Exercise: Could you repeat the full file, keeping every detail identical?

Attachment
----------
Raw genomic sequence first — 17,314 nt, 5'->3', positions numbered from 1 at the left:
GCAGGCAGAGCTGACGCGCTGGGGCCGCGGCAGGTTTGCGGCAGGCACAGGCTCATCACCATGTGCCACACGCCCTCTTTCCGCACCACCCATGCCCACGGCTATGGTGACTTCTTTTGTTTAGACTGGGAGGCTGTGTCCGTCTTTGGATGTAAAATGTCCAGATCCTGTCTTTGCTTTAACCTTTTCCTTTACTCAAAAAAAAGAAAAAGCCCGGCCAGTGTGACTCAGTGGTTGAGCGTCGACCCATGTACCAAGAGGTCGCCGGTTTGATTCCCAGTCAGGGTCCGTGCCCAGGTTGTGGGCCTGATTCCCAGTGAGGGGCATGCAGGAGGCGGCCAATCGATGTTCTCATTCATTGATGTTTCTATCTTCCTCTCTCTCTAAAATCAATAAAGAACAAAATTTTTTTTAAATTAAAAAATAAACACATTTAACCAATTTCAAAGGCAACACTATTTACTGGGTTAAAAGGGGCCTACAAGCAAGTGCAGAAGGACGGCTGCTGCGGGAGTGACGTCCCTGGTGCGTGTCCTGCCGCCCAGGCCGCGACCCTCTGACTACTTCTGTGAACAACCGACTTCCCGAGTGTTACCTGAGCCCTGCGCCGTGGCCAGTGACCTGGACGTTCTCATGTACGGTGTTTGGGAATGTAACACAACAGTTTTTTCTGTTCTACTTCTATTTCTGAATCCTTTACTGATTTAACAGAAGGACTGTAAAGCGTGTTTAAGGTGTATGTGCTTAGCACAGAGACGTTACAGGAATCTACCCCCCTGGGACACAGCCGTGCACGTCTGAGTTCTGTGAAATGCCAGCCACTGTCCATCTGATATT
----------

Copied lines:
Raw genomic sequence first — 17,314 nt, 5'->3', positions numbered from 1 at the left:
GCAGGCAGAGCTGACGCGCTGGGGCCGCGGCAGGTTTGCGGCAGGCACAGGCTCATCACCATGTGCCACACGCCCTCTTTCCGCACCACCCATGCCCACGGCTATGGTGACTTCTTTTGTTTAGACTGGGAGGCTGTGTCCGTCTTTGGATGTAAAATGTCCAGATCCTGTCTTTGCTTTAACCTTTTCCTTTACTCAAAAAAAAGAAAAAGCCCGGCCAGTGTGACTCAGTGGTTGAGCGTCGACCCATGTACCAAGAGGTCGCCGGTTTGATTCCCAGTCAGGGTCCGTGCCCAGGTTGTGGGCCTGATTCCCAGTGAGGGGCATGCAGGAGGCGGCCAATCGATGTTCTCATTCATTGATGTTTCTATCTTCCTCTCTCTCTAAAATCAATAAAGAACAAAATTTTTTTTAAATTAAAAAATAAACACATTTAACCAATTTCAAAGGCAACACTATTTACTGGGTTAAAAGGGGCCTACAAGCAAGTGCAGAAGGACGGCTGCTGCGGGAGTGACGTCCCTGGTGCGTGTCCTGCCGCCCAGGCCGCGACCCTCTGACTACTTCTGTGAACAACCGACTTCCCGAGTGTTACCTGAGCCCTGCGCCGTGGCCAGTGACCTGGACGTTCTCATGTACGGTGTTTGGGAATGTAACACAACAGTTTTTTCTGTTCTACTTCTATTTCTGAATCCTTTACTGATTTAACAGAAGGACTGTAAAGCGTGTTTAAGGTGTATGTGCTTAGCACAGAGACGTTACAGGAATCTACCCCCCTGGGACACAGCCGTGCACGTCTGAGTTCTGTGAAATGCCAGCCACTGTCCATCTGATATT